What is your personal favourite post on your blog?

No idea, although I’d like to think that I’ve done some very solid investigative pro-life writing. BPAS are regular readers. *waves* 🙂

What has been the most popular (most viewed) post on your blog?

Oh lawks, not sure we should go there. It was the Babyworld post of DOOM. To cut a long story short, I used to be a member of a Mumsnet type website called Babyworld, which had a ‘Discus, Debate and Deliberate’ forum. In the run up to the Papal Visit, things got extremely heated and being the only practicing Catholic in a forum predominated by liberal mummies was something of a recipe for disaster. They simply didn’t get it and I should have realised that it was always going to be a waste of time.

There were threads upon threads of the usual old cliches and every single time, I tried to bust the myths or engage in any sort of apologetics – KAPOW, they’d all go nutty. I remember one member who indignantly C&Ped huge chucks of the Catechism, in order to heap her scorn and vitriol upon this disgusting religion and its doctrine.

Others just couldn’t work me out. On the one hand I seemed this perfectly nice, reasonable, quite fun woman, who didn’t walk about dressed like a member of the Amish, but there I was espousing hateful bigotry and homophobia. At one point it was suggested that I was brainwashed or had cognitive dissonance “I don’t think Caroline hates gay people, she obviously doesn’t, she seems a nice person, but her attitude is homophobic and that causes her problems, which is why she tries to explain it away”.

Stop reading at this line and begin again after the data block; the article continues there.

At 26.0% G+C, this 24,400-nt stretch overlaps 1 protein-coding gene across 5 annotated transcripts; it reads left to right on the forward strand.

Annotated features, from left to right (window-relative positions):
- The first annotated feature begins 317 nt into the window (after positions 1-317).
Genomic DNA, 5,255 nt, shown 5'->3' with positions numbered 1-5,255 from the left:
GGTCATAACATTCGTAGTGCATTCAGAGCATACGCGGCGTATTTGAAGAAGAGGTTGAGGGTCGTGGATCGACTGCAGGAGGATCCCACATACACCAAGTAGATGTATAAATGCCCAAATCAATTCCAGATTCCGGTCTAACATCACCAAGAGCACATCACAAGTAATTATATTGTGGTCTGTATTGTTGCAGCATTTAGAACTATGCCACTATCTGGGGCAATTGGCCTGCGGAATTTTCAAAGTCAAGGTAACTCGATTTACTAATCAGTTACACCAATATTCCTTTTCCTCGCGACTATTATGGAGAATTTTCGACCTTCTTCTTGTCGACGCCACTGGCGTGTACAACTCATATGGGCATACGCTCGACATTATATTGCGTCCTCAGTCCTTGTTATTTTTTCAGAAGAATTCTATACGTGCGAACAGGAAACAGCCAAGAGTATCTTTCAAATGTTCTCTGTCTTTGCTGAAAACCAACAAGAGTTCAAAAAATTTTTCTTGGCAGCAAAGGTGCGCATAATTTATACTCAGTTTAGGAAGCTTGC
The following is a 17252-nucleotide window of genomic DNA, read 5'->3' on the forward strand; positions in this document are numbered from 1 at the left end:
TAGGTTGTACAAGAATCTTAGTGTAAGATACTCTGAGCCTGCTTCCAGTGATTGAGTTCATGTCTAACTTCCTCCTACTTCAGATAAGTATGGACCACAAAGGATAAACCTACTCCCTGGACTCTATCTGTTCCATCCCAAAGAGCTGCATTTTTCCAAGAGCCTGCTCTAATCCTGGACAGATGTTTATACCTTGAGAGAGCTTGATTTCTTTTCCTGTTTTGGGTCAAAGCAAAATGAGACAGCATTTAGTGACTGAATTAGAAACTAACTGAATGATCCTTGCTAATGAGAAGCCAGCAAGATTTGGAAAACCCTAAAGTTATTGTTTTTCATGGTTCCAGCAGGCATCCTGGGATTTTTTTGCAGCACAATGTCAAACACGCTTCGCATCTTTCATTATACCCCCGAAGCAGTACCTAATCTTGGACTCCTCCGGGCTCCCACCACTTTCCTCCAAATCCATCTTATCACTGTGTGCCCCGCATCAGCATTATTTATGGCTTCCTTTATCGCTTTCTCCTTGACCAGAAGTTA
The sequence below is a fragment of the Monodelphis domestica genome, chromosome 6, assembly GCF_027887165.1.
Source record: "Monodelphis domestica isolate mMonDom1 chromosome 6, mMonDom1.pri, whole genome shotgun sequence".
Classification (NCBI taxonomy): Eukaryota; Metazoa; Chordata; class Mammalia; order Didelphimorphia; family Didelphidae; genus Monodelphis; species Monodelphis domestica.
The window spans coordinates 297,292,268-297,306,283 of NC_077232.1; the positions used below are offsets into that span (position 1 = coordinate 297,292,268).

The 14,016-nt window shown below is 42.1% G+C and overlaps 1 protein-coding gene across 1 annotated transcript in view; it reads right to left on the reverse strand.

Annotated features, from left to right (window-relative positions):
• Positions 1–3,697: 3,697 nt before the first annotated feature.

Finally, my patience blew during yet another homophobic Catholic church debate (I think people decided to deliberately start inflammatory threads) during which posters posted the most inane and theologically illiterate statements I’d ever seen, which were as hilarious as they were offensive. “Face it, you can’t tell me whether or not Jesus was a breast or a bum man with any certainty”, said one, and in my frustration and amusement, I C&Ped some of the choicest comments onto here for the delectation of my gentle readers, along with the Bad Vicar sketch from Mitchell and Webb. Well, it was funny, a bunch of women screeching about how terrible Catholicism was, how they had spent some time in Rome and decided that I had read too many books and therefore wasn’t ‘spiritual’, reminded me of the classic line about “hastily assembled internet philosophies”.